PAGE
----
Justice

Mitch McConnell Is Already Threatening To Block The Next President’s Supreme Court Nominee Too

CREDIT: AP Photo/J. Scott Applewhite

Just hours after Justice Antonin Scalia’s death, Senate Majority Leader Mitch McConnell (R-KY) announced that he would confirm no one President Obama nominates to fill Scalia’s seat. “This vacancy should not be filled until we have a new President,” according to a statement McConnell released shortly after news of Scalia’s death became public.

Now, however, McConnell appears to be having second thoughts — not about blocking Obama’s nominee; he’s fully committed to that position — but about whether it is a good idea to allow the next president to fill the seat either:


There are many obvious reasons why Supreme Court seats should not be left open until Mitch McConnell personally gives his stamp of approval to whoever the American people elect as president. Even setting aside the ideological consequences of a “Mitch decides” standard, Justice Scalia himself warned that an empty seat “impairs the functioning of the Court” when the justices are trying to decide a case.

It’s worth noting, moreover, that three current justices, Justices Anthony Kennedy, Ruth Bader Ginsburg and Stephen Breyer, are all quite elderly. More vacancies — possibly as many as three more — could open up before Mitch McConnell decides that he likes the person sitting in the White House. If too many vacancies open up, that could potentially shut down the Supreme Court entirely. Under federal law, “the Supreme Court of the United States shall consist of a Chief Justice of the United States and eight associate justices, any six of whom shall constitute a quorum,” so if four seats become vacant there will no longer be enough justices to form the quorum necessary to decide cases.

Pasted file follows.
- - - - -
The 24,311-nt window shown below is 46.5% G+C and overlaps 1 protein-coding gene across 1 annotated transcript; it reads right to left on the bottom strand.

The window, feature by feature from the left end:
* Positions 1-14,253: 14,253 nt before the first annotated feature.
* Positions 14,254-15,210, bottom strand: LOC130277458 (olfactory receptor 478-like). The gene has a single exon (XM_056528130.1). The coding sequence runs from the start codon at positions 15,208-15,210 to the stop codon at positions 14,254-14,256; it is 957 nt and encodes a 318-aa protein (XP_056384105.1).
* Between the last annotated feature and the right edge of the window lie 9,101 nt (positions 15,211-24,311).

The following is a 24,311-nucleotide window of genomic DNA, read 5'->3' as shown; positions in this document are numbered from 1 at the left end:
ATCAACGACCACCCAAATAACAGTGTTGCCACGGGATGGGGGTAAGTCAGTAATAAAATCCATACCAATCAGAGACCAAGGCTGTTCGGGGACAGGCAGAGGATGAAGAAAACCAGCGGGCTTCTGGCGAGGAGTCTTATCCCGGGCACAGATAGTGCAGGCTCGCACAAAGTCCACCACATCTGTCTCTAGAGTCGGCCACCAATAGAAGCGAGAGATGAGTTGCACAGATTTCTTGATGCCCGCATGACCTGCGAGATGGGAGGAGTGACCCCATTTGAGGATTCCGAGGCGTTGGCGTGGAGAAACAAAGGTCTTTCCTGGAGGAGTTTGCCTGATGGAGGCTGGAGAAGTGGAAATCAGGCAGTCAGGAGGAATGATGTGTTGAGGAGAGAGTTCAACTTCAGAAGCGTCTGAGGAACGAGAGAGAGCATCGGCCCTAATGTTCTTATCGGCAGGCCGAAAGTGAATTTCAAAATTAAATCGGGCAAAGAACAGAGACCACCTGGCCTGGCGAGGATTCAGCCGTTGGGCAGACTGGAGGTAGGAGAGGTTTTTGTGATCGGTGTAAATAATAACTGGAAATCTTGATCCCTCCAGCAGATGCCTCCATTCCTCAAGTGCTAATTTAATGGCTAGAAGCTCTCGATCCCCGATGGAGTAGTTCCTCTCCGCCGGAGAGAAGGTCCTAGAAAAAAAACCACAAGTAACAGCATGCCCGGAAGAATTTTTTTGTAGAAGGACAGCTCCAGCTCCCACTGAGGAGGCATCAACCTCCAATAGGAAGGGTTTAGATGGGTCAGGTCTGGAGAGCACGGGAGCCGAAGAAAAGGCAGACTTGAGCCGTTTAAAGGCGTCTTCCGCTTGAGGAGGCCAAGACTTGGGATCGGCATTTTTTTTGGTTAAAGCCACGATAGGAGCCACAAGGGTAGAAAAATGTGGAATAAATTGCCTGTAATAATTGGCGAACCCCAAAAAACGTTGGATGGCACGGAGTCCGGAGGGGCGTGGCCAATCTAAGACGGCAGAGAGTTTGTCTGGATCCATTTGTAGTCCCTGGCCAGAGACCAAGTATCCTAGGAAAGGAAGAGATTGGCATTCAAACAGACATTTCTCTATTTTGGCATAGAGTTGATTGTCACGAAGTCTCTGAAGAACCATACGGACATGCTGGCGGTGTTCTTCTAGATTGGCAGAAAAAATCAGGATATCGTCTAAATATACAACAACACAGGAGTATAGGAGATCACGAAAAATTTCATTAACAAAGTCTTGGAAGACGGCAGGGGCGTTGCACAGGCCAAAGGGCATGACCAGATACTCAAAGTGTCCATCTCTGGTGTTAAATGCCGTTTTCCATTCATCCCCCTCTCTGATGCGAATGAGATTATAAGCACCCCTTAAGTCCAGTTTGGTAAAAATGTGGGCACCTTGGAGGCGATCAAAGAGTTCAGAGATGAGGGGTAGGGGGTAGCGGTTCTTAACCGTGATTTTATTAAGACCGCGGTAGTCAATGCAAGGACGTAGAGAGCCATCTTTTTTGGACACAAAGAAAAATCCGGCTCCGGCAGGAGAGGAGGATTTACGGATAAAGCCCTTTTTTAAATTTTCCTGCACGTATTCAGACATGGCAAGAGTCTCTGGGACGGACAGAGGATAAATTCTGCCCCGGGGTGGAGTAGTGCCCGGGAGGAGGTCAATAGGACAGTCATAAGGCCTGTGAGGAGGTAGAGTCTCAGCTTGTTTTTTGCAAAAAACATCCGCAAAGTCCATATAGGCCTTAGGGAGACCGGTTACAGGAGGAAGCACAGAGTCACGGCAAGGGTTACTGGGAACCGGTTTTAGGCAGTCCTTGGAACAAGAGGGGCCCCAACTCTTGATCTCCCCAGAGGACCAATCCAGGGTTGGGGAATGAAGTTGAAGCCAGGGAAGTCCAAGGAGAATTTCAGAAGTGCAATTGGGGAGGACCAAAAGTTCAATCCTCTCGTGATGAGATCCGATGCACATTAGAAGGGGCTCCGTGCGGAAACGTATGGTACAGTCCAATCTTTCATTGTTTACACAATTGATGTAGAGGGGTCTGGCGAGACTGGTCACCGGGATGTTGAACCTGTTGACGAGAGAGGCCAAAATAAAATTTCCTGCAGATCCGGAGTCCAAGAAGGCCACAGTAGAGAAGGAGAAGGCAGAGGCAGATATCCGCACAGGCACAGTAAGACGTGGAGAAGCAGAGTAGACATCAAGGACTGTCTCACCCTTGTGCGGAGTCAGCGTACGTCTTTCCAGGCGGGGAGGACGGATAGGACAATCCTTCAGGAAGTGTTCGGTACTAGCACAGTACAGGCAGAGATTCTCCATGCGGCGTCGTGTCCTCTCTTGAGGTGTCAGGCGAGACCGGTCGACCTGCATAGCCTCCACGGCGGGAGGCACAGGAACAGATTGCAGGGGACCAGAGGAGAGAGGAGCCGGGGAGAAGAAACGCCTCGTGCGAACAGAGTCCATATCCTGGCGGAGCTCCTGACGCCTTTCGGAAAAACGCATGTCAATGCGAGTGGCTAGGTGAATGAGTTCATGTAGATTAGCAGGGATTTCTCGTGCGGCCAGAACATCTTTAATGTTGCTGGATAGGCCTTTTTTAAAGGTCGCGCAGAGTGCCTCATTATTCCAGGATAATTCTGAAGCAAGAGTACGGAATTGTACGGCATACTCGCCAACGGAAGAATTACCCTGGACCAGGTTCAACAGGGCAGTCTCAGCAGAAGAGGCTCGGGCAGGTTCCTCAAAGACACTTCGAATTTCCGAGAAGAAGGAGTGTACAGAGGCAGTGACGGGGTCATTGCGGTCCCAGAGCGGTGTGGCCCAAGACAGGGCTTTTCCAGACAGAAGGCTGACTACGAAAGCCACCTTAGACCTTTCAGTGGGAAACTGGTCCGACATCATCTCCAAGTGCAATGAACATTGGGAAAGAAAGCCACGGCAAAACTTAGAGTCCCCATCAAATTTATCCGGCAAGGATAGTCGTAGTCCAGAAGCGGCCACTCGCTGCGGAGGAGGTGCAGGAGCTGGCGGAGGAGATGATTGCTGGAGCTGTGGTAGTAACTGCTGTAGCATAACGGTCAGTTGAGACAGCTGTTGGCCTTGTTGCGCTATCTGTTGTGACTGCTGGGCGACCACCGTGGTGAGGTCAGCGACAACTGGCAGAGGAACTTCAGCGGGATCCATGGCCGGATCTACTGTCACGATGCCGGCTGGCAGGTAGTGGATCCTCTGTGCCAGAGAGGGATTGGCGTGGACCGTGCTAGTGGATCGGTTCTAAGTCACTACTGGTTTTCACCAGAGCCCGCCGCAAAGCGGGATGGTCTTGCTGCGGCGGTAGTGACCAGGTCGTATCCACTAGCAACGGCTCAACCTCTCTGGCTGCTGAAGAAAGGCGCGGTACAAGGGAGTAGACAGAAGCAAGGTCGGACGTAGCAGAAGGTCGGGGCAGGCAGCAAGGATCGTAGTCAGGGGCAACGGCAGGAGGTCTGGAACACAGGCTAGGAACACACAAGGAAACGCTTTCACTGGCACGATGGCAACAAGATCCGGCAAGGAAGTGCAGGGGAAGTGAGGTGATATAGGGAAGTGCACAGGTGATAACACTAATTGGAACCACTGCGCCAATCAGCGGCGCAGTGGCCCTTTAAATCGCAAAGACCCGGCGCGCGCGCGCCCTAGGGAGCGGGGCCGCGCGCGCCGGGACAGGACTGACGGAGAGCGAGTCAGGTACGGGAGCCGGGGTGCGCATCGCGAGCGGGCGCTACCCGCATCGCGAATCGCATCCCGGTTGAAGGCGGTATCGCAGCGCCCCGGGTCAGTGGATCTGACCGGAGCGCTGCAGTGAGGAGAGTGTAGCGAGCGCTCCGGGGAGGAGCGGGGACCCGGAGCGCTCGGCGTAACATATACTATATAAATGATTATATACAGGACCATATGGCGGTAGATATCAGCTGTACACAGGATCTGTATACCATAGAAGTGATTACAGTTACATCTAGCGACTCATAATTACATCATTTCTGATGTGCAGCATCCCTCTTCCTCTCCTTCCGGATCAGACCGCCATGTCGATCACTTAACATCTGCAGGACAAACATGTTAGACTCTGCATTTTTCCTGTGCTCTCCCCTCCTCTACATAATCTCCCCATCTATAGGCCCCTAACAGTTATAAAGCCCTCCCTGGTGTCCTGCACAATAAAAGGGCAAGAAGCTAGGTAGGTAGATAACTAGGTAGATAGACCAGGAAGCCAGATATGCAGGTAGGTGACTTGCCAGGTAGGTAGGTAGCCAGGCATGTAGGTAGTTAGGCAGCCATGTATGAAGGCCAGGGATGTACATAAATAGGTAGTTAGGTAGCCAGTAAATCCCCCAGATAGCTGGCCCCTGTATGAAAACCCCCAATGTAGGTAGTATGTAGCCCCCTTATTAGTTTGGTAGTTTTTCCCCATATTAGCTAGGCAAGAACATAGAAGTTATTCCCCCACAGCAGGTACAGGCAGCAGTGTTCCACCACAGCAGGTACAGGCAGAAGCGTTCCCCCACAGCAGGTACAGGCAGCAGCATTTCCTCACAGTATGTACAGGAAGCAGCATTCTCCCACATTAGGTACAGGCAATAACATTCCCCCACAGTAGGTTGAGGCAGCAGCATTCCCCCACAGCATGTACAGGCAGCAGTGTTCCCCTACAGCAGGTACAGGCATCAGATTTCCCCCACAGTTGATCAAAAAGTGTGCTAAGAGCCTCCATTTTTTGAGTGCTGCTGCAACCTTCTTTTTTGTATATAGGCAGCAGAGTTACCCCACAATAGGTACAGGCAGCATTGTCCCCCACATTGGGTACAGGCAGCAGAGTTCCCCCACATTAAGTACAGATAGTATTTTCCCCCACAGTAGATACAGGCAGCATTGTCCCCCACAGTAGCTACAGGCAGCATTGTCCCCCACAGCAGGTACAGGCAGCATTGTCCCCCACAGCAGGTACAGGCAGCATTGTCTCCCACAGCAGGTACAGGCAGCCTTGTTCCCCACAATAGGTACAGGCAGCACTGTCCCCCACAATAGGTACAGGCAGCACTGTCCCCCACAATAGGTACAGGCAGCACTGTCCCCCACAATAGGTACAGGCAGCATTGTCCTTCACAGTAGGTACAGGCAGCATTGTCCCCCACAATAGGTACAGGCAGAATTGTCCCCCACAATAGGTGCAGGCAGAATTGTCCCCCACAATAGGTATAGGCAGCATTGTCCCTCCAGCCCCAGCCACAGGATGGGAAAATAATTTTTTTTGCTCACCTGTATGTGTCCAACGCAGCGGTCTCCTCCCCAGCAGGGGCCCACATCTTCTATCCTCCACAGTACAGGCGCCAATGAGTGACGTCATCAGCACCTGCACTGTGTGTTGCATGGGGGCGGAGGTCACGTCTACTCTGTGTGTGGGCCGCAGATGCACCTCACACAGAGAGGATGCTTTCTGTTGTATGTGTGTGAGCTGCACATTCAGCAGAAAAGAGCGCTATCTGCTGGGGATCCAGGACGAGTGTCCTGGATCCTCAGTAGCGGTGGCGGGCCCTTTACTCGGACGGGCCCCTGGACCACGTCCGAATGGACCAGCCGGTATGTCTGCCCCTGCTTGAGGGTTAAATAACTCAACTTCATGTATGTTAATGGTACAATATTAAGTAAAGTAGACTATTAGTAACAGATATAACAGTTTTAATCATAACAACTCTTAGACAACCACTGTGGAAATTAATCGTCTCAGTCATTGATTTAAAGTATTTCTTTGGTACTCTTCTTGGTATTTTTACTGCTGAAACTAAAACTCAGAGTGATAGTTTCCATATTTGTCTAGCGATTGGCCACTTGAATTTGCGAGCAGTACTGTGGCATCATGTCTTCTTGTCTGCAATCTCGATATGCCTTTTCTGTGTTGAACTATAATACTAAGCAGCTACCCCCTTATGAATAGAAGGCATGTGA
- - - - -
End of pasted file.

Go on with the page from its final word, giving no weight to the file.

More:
Admittedly, there are strong arguments that a federal law that effectively deactivated the Supreme Court (by requiring six justices for the Court to do business if only five actually exist) violates the Constitution. The Constitution provides that “the judicial power of the United States, shall be vested in one Supreme Court,” which suggests that the existence of some body with the power to perform the high Court’s functions is mandatory.

Should the Court’s membership be reduced to five, however, that could trigger a novel kind of constitutional paradox. Can God create a rock so heavy that even He cannot lift it? Does a Supreme Court with only 5 members have the power to declare the 6 justice quorum requirement unconstitutional?